Surprise: Steam rocket man's flat-Earth flight grounded

Remember last week when we told you about "Mad" Mike Hughes, a self-proclaimed flat-Earther who decided to build a steam-powered rocket and use it to launch himself 1,800 feet up? That launch -which was also going to serve as the rocket's first test – was scheduled for this past Saturday, November 25. As people who have been following this news closely since last week can tell you, the launch never actually happened.

So, what's the deal? Why didn't Mad Mike launch himself into the sky on a homemade rocket? Though we wish we could tell you that Hughes has a moment of clarity where he decided that maybe this wasn't the best idea, he didn't. Instead, the government stepped in and told him that he wasn't going to be able to launch from a public site in Amboy, California.

Hughes explains his encounter with the Bureau of Land Management in a video that was uploaded to MGTV History's YouTube channel. The BLM told Hughes that he didn't have permission to launch from the location he had chosen, even though Hughes thought that he had the agency's verbal permission pending approval from the Federal Aviation Administration. In any case, the government prevented Hughes from launching his rocket on Saturday, as did a technical hiccup with the modified motor home he will launch the rocket from.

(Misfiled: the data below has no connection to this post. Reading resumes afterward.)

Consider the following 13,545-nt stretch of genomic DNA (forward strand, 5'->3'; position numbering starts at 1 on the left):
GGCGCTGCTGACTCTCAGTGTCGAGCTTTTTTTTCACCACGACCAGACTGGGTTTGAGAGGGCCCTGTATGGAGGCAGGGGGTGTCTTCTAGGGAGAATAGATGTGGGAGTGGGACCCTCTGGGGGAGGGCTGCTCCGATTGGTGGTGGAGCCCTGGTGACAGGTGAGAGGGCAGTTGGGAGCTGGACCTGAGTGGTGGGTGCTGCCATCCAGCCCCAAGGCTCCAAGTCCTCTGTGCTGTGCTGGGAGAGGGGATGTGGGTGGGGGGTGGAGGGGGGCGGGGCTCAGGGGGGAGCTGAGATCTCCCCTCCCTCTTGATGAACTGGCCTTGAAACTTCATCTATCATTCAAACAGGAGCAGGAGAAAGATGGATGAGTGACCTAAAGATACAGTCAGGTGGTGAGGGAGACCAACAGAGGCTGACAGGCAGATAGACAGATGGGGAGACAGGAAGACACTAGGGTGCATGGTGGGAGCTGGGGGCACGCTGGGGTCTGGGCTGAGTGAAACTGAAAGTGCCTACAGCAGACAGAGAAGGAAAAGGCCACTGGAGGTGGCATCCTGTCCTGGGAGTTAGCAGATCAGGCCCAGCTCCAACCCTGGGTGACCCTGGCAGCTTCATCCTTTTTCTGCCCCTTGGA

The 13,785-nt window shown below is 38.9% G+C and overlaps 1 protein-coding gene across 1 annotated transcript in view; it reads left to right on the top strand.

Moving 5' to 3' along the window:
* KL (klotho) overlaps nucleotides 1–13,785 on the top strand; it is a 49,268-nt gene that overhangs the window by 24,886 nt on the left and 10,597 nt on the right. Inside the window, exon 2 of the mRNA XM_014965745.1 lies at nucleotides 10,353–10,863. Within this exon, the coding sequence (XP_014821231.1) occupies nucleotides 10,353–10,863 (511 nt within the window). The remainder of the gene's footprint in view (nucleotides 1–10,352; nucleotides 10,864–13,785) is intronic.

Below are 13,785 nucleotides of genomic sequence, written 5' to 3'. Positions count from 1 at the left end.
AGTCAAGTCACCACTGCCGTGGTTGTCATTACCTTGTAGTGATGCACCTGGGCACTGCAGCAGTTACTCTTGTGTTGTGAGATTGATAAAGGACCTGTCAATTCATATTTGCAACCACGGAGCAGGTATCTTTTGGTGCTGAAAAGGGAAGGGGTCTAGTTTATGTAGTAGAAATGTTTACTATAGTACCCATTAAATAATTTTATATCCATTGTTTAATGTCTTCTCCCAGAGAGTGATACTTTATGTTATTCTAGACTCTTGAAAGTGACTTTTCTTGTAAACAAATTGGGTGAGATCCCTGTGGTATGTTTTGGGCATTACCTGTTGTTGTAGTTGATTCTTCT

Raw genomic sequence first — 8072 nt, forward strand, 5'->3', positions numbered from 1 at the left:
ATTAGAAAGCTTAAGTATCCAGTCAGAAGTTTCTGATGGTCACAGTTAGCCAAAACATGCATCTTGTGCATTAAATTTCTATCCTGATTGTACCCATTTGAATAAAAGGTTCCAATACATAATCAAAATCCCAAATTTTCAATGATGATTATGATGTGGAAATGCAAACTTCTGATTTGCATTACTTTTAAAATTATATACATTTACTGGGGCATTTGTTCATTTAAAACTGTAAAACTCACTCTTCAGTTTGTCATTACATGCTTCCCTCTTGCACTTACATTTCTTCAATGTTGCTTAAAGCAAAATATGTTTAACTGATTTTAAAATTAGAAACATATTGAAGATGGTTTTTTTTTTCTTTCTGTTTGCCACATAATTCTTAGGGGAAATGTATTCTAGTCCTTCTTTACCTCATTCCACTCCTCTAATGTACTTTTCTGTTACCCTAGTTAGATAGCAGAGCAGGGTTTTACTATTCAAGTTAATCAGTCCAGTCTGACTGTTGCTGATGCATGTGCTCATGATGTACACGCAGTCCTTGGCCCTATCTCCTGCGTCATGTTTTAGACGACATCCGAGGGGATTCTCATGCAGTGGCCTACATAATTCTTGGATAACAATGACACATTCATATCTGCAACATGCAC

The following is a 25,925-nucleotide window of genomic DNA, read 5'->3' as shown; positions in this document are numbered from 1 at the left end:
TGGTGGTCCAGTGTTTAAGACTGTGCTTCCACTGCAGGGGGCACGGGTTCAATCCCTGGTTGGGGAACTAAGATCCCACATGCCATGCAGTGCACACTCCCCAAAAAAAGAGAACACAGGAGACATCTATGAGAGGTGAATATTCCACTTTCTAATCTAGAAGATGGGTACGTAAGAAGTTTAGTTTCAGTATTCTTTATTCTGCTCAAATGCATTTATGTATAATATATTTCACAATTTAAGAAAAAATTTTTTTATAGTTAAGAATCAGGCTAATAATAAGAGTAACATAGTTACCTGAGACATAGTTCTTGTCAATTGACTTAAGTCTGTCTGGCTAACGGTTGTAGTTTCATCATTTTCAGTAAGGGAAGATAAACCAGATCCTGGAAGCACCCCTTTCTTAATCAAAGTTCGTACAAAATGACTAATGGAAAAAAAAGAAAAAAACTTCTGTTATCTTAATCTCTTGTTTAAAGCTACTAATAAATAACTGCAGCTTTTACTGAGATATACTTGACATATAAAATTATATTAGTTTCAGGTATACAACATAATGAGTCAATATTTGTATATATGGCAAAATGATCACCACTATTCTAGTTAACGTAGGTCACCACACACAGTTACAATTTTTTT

Ultimately, Hughes plans to create a rocket that can take him high enough to prove that the Earth we're living on is flat, not spherical. Though he only plans to launch 1,800 feet on this first flight, this is only one step toward realizing that goal. He's launched himself in a homemade rocket once before, and by his own admission, the landing after that launch put him "in a walker" for a few weeks afterward.

Now Hughes hopes to launch sometime in the next week, with the earliest window for launch being Tuesday. He's lined up someone with a private plot of land that's large enough to facilitate the launch, so he still plans to go through with it despite this delay. Here's hoping that some outside force manages to convince him that the Earth is indeed spherical before he hops in his homemade rocket, but considering he thinks that science isn't real, we're guessing that's nothing more than a fool's hope.

SOURCE: The Washington Post